Since 2008 I have had the privilege of getting to know many people who deal with obsessive-compulsive disorder. We’ve connected through face-to-face meetings, email exchanges, telephone calls, and social media. In each of these conversations, one thing always stands out to me. Each person’s story is unique and OCD always seems to be confusing, complicated and unpredictable.

I know a fair amount about OCD. My son has the disorder and I know firsthand how it can affect the entire family. I’ve seen how OCD can devastate lives. I’ve written posts on everything from symptoms and treatment to enabling and recovery avoidance. But I don’t have OCD, and while I can pick one aspect of the disorder to focus on, discuss, and wrap up neatly with a bow, I never truly convey the scope of this illness. My posts are neat, and OCD is messy. Writing about obsessive-compulsive disorder is so much easier than living with it.

Many people with OCD also suffer from depression, GAD (generalized anxiety disorder), and panic disorder, to name a few common comorbid conditions. Of course, each of these illnesses has its own definition and list of symptoms and this classification is important and necessary for diagnosis and proper treatment. But again, reading and writing about them conveys a sense of neatness and order. Patient number one has OCD, GAD and depression. Patient number two has OCD, panic disorder, and social phobia. A lineup of illnesses. Symptoms and the illnesses are categorized and seen as separate entities, as opposed to interrelated. It is easy to forget that we are talking about a whole person’s state of being, not just a bunch of different disorders. No doubt people have manifested symptoms of these various illnesses long before the disorders were differentiated by names.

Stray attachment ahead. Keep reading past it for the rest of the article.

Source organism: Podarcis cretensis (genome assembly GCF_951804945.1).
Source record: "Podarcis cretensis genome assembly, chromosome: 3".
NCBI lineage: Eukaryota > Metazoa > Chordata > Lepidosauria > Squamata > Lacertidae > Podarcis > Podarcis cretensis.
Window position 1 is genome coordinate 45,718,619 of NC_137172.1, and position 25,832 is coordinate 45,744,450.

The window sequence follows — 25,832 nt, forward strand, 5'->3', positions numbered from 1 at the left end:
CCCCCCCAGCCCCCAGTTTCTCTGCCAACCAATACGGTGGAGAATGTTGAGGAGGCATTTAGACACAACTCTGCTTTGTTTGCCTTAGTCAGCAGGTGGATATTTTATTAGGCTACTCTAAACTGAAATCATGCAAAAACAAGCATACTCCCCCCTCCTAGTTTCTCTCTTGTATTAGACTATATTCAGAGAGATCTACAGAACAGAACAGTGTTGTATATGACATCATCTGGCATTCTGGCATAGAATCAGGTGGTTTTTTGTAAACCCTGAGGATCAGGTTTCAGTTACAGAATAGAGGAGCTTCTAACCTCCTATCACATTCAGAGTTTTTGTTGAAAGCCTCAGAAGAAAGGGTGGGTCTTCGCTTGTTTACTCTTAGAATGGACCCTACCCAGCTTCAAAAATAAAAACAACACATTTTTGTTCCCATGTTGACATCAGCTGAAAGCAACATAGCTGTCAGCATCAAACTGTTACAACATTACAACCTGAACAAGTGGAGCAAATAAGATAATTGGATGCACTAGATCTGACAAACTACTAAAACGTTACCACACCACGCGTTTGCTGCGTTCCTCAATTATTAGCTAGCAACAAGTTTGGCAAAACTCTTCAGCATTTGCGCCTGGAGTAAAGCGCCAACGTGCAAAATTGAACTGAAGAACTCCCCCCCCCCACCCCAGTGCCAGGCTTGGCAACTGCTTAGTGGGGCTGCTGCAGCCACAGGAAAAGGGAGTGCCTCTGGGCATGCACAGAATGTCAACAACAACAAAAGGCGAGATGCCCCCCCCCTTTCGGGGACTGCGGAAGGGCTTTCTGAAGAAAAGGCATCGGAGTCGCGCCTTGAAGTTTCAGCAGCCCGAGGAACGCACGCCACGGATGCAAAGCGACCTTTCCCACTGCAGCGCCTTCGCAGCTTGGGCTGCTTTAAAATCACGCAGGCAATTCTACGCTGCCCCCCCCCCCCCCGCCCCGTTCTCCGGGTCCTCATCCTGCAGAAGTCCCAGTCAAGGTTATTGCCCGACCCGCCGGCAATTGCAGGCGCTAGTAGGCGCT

When my son Dan suffered from severe OCD, he was also diagnosed with depression and GAD. All these diagnoses made sense to me at the time. My son was completely controlled by OCD and couldn’t even eat. He would sit in his “safe” chair for hours and hours at a time, unable to move. I think it would have been odd if he wasn’t depressed! He was also fearful and suspicious of everything around him so once again, a diagnosis of GAD made sense. However, once Dan’s OCD was under control, his depression lifted and his GAD eventually dissipated; his three separately diagnosed illnesses were intricately entwined.

While many people with OCD deal with even more complicated circumstances than Dan, his situation still gives us a lot to think about. Whether we have obsessive-compulsive disorder or not, I think we all need to remind ourselves that OCD, GAD, depression, etc. are just words used to explain how we are feeling and how our minds and bodies are reacting to these feelings. They are a way of trying to maintain some order and clarity over the messiness of brain disorders. I believe, however, that we need to remember that while these labels and acronyms serve their purpose, they are not the most important thing. What is most important is that we strive to understand what is going on with the whole person, so that we can figure out the best way to move forward.